Just before Christmas we get the Sundays of John the Baptist and his witness and confession. Once again Luther has a marvelous take on Jesus message about John. Luther sees a strange thing happening in God’s dealings with the Kings of Israel and how contrary to all propriety the lines of the ascension to the throne went to the youngest son.
Matthew 11:11, there has not risen a greater among them that are born of women than John the Baptist, but that he who is but little in the kingdom of heaven is greater than he: and this “who is but little” is no one but Christ. No one has ever been so low and little as Christ; and therefore he alone can say: “Learn from me, I am truly meek and lowly,” which no saint could ever have said, and no one could ever have claimed for himself the mastery in lowliness and meekness. They all remain scholars under this master. Thus also, when St. Paul says to the Corinthians: “Follow me,” he immediately adds the true master, and says: “Just as I have followed Christ,” so that he does not picture himself as Paul but Christ in himself and himself in Christ. Therefore Christ also has been raised, and has been made a king before all of his brethren; and we and all Christians are his brethren, as Psalm 45:7 says: “Thy God hath anointed thee,” that is, consecrated thee as king, “above thy fellows;” and therefore Solomon’s type has been fulfilled in him, yes, has not only been fulfilled, but he has also been made an example that we are to find the fundamentals of the Gospel truths typified everywhere, which is that, when Christ says: “He that shall humble himself, shall be exalted;” again: “If any man would be first, he shall be last of all.” And the Gospel is nothing more than the story of the little son of God and of his humbling, as St. Paul says, 1 Corinthians 2:2: “I determined not to know anything among you, save Jesus Christ, and him crucified.”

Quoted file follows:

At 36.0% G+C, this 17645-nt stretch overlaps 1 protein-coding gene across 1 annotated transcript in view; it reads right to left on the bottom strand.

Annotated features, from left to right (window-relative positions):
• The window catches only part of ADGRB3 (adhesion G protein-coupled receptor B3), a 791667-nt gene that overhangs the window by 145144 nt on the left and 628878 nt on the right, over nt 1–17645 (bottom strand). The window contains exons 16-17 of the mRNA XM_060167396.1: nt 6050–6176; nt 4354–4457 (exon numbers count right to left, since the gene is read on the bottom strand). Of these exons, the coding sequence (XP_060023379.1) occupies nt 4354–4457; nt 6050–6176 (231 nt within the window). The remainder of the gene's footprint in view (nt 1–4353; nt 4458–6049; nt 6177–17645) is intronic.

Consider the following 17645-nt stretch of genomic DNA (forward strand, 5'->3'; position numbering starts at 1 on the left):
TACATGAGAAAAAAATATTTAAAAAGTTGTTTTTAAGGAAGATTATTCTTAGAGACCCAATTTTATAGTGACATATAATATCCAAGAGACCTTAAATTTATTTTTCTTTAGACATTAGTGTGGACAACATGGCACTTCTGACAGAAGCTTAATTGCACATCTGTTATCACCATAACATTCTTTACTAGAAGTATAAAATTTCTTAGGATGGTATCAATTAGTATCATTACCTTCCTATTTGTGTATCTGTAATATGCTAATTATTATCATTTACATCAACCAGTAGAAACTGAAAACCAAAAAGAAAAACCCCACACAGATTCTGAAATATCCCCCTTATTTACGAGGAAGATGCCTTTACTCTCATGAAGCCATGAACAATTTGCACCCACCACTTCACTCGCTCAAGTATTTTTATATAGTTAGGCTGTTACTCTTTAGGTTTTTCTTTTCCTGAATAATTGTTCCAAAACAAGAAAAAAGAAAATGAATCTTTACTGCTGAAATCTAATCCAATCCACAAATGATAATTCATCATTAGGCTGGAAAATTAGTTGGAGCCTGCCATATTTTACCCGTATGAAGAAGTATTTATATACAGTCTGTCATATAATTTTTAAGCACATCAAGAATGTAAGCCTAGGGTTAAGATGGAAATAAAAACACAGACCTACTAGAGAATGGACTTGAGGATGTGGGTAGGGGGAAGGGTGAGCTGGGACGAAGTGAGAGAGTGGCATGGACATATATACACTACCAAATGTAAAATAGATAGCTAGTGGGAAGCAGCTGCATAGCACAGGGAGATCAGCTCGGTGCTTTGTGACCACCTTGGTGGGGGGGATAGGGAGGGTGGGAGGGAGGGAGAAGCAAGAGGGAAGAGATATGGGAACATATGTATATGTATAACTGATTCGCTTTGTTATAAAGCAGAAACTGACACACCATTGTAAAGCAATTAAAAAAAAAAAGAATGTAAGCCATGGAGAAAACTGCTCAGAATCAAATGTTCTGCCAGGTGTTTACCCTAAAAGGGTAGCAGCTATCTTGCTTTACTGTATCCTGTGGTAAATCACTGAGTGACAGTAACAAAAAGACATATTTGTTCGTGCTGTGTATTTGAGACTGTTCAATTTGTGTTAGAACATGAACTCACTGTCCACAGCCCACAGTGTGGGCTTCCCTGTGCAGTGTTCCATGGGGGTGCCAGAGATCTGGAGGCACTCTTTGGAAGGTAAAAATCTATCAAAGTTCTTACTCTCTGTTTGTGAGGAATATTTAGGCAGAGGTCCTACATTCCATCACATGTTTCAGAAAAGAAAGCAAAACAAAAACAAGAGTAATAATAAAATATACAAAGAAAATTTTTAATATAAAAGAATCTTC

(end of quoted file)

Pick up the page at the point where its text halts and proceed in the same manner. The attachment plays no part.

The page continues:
Martin Luther – Concerning the interpretation of the Epistles and Gospels from the first Sunday in Advent to Epiphany, to Lord Albrecht, Duke of Mansfeld, of the year 1521. Together with a short instruction on what we are to seek and look for in the Gospels.